In recent months, negotiations have been ongoing, including in Oman, a longtime interlocutor between Iran and the U.S. Some have hoped for an agreement ahead of the holy Muslim fasting month of Ramadan, which will begin later in March. Iran and Saudi Arabia have held off-and-on talks in recent years, but it wasn’t immediately clear whether Yemen was the impetus for this new detente.
Yemeni rebel spokesperson Mohamed Abdulsalam appeared to welcome the deal in a statement that also slammed the U.S. and Israel. “The region needs the return of normal relations between its countries, through which the Islamic society can regain its lost security as a result of the foreign interventions, led by the Zionists and Americans,″ he wrote online.
For Israel, which has wanted to normalize relations with Saudi Arabia despite the Palestinians remaining without a state of their own, Riyadh easing tensions with Iran could complicate its own calculations in the region.
Israeli Prime Minister Benjamin Netanyahu, under pressure politically at home, has threatened to take military action against Iran’s nuclear program as it enriches closer than ever to weapons-grade levels. Riyadh seeking peace with Tehran takes one potential ally for a strike off the table. Netanyahu’s government offered no immediate comment Friday to the news.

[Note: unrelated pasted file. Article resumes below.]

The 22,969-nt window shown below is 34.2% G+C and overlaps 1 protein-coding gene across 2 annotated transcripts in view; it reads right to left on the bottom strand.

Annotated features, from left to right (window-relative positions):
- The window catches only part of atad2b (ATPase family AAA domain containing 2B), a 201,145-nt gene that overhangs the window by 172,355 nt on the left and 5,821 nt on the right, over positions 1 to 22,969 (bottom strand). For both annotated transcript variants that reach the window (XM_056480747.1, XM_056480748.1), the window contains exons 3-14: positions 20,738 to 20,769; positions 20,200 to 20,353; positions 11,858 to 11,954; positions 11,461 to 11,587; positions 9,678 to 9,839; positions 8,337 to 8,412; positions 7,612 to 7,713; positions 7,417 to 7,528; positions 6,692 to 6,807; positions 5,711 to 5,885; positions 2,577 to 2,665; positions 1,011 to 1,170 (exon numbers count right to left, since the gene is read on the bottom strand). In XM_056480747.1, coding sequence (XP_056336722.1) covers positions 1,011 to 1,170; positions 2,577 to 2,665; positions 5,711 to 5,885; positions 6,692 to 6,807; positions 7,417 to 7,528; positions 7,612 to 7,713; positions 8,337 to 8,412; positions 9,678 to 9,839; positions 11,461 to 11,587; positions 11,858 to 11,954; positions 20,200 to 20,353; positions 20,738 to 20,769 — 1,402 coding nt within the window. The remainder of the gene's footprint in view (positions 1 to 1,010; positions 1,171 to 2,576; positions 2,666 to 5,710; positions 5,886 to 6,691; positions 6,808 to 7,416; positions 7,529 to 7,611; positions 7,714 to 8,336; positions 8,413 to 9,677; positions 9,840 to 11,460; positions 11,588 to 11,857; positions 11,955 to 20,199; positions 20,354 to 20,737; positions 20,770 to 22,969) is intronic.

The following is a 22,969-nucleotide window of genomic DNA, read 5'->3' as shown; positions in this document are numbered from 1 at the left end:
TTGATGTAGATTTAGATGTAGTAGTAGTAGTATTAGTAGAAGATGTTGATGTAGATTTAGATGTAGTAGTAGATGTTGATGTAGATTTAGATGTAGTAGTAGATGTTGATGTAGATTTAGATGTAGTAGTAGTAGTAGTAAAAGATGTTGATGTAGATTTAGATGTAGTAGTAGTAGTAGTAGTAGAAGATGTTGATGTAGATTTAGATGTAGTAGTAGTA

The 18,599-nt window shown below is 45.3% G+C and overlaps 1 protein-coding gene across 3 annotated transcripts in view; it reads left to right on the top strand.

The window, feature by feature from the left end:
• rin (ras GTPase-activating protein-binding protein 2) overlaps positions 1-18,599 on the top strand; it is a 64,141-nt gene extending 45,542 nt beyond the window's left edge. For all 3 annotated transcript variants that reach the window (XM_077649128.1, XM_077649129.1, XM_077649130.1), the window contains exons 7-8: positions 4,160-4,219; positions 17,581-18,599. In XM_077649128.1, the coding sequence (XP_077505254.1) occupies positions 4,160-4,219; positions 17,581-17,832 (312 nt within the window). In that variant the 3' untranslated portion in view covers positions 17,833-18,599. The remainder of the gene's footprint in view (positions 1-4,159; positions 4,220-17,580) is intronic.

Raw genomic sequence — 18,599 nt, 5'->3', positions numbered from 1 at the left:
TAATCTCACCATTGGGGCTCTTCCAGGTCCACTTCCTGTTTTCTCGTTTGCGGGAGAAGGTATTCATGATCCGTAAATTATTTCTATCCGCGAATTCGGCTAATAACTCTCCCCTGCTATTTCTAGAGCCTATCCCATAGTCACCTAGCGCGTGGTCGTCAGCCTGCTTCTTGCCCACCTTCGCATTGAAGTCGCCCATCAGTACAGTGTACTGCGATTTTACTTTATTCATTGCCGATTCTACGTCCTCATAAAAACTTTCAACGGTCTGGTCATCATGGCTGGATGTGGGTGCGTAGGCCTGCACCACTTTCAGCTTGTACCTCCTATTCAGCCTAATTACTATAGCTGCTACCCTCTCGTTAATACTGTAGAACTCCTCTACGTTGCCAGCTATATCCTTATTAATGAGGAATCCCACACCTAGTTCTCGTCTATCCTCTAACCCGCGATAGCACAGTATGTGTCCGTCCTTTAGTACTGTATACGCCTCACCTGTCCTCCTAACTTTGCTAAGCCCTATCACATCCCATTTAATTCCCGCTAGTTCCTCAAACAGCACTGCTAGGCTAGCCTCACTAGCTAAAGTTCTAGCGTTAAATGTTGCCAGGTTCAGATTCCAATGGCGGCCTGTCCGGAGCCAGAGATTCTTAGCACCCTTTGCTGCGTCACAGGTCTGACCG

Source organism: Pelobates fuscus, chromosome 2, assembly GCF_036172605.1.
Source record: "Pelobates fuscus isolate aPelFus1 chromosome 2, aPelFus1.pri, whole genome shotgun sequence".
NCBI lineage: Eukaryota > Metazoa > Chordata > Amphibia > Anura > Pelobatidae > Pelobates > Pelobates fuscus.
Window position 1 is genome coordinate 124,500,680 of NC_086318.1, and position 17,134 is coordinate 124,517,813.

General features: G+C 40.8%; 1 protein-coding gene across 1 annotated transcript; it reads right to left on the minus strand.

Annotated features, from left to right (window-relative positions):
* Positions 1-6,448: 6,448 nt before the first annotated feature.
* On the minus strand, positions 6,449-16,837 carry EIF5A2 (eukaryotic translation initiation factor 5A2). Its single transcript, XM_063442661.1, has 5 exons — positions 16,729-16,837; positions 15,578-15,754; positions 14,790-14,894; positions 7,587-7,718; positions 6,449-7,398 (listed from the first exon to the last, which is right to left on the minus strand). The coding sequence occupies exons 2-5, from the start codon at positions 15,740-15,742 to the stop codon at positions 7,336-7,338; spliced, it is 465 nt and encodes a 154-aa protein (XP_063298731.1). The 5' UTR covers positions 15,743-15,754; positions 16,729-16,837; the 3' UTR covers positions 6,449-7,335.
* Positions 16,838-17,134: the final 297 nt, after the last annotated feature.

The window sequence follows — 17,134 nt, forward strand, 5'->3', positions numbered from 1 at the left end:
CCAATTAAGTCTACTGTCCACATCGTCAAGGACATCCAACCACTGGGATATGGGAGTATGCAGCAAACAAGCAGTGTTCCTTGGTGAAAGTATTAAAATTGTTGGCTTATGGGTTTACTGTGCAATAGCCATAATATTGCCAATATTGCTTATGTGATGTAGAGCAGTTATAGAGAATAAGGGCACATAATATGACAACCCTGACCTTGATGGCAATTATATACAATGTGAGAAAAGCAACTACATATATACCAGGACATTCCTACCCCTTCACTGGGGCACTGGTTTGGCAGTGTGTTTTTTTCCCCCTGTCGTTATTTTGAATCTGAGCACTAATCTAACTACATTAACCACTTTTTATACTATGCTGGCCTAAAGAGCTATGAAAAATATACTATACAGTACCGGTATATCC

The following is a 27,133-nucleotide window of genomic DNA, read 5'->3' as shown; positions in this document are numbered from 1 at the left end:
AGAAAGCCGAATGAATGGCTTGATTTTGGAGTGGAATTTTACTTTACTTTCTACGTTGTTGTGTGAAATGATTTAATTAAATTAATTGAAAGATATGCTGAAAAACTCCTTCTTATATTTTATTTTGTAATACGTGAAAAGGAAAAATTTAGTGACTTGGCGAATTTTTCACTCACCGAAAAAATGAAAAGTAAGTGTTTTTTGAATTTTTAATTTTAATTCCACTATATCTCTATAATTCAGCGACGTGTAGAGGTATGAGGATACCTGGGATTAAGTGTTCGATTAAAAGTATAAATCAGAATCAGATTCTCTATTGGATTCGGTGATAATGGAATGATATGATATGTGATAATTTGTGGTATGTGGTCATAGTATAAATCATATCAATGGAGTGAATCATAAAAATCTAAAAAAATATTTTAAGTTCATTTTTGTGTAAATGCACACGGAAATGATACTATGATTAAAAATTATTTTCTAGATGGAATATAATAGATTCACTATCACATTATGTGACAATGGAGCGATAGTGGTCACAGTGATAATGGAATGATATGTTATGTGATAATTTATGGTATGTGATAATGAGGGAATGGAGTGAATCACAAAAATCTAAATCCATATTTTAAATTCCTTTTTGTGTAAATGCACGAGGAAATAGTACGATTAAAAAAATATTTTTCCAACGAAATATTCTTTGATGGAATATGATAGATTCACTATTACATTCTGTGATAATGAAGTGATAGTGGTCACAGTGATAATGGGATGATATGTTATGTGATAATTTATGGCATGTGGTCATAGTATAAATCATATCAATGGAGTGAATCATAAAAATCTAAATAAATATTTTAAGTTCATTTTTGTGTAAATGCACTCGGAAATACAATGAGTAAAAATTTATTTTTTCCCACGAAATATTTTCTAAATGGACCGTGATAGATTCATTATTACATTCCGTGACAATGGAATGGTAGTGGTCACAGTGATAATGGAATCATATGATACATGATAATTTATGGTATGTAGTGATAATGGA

It remains unclear, however, what this means for America. Though long viewed as guaranteeing Middle East energy security, regional leaders have grown increasingly wary of Washington’s intentions after its chaotic 2021 withdrawal from Afghanistan. The U.S. State Department did not immediately respond to a request for comment over the announced deal.
However, the White House bristled at the notion that a Saudi-Iran agreement in Beijing suggests a rise of Chinese influence in the Mideast.
“I would stridently push back on this idea that we’re stepping back in the Middle East — far from it,” National Security Council spokesperson John Kirby said.
He added: “It really does remain to be seen whether the Iranians are going to honor their side of the deal. This is not a regime that typically honors its word.”